Plagues and Peoples by William H. McNeill is an extraordinary historical read consisting of humankind’s records and assumptions of disease throughout our known past. From the construction of early human migrations up until briefly mentioned cases of disease within the 20th century, the original book was published in 1975. The version I acquired, however, was a version printed with a revised preface discussing Ebola and Aids which was re-published in 1998.

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  • J. R. R. Tolkien and The First World War
    History

    J. R. R. Tolkien and The First World War

    J. R. R. Tolkien is remembered for his extensive world of Middle Earth; but he also witnessed Hell on Earth in the trenches of World War I. John Ronald Reuel Tolkien found himself in a bit of a predicament after the United Kingdom entered the First World War in August of 1914. His relatives were shocked when they discovered that he, as a 22 year old young and strapping man, didn’t immediately volunteer his services for the British Army.

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  • The Third Wave: A Social Experiment
    History

    The Third Wave: A Social Experiment

    Let me introduce you to The Third Wave, a social experiment that took place in a Californian high school during April of 1967. High school history teacher Ron Jones found it difficult to answer the question “How did the Germans not realize what the Nazis were doing during the Second World War?” His students, your typical 15-year-old sophomores within a contemporary world history class, could not grasp the idea that the Germans claimed ignorance when it came to the extermination of the Jewish people within the Holocaust. Lost for words, Mr. Jones decided to demonstrate it to his students.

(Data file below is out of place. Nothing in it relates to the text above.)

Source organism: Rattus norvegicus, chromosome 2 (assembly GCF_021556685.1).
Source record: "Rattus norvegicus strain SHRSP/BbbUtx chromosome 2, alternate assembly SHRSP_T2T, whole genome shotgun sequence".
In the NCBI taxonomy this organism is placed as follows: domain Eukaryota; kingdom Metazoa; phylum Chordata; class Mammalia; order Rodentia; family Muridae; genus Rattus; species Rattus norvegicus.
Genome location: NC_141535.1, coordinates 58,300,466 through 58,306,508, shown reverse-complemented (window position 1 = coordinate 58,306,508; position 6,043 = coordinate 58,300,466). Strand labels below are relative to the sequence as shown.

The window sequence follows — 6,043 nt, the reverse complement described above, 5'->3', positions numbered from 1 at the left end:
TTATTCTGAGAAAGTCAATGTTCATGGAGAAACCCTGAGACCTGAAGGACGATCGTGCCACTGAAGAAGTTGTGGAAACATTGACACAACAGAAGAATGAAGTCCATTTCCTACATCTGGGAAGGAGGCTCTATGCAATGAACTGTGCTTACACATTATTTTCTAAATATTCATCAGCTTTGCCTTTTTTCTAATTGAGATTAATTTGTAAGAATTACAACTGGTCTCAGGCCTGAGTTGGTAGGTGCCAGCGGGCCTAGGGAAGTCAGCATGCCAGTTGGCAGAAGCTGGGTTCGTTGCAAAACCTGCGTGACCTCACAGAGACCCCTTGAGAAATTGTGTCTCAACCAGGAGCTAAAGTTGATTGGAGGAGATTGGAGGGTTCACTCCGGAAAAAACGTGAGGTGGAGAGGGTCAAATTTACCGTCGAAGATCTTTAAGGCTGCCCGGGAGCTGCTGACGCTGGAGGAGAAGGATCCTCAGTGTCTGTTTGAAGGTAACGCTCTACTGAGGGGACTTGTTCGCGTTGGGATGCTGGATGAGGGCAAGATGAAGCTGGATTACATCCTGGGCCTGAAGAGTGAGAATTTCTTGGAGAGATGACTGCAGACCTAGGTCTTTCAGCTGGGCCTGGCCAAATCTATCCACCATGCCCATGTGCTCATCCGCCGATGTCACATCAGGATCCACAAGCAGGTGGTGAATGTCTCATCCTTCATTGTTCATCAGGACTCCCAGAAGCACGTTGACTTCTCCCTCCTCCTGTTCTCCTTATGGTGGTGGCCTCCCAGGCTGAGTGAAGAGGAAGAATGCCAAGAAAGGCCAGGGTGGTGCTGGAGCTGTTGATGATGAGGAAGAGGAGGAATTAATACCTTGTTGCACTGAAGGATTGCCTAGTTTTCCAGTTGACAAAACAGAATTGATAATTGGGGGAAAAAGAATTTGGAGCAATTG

9
  • Book Review: The Guns of the South
    Book Reviews

    Book Review: The Guns of the South

    Very interesting, very questioning, and overall a fantastic merge of pure fiction and an alternative perspective for what might have taken place had the South gotten a hold of machinery and weaponry more powerful than the Union. There are very few moments that make me question the time period — showing lots of research on the Civil War and the society that functioned within it. But, hardcore historians have to realize that this is a work of fiction — sci-fi time travelling mixed with mind blowing alternate detail.

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  • Book Review: The Revelation of Herman Smiley by Michael Andoscia
    Book Reviews

    Book Review: The Revelation of Herman Smiley by Michael Andoscia

    With a fantastic plot, interesting development, and an honestly perfect, rather humorous ending that actually made me laugh, The Revelation of Herman Smiley is definitely a book I’d recommend to anyone interested in philosophy, religion, or humanities in general. And even if you’re not interested in any of those things, you’d be surprised at how much you’ll learn from this 167 page book.

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  • Book Review: Wonder by R. J. Palacio
    Book Reviews

    Book Review: Wonder by R. J. Palacio

    Wonder, a modern classic in the young adult genre written by R. J. Palacio, is a story about a disfigured middle-schooler from the perspective of six (seven if you have the special edition) different characters. Touching on the concepts of bullying, friendship, and individuality, the book is obviously targeted towards preteens that deal with these topics on a day to day basis.

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  • Why "God is Not Dead" Should Be.
    Religion

    Why "God is Not Dead" Should Be.

    The movie “God is Not Dead” is about a stereotypical do-nothing-wrong, goodie-two-shoes Christian student who is forced by an equally stereotypical cold-hearted and mean-spirited atheist to admit that “God is Dead” in a philosophy class. I’ve watched this movie twice — once because I had nothing better to do (Netflix is a wonderful time waster) and once more to actually make sure the morals and meanings of the story were what they presented themselves to be throughout my first experience.

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Joseph Kaminski
I’m a writer and historian. Simple enough, right? I enjoy philosophy, sociology, social psychology, politics, basic programming, statistics, and old books.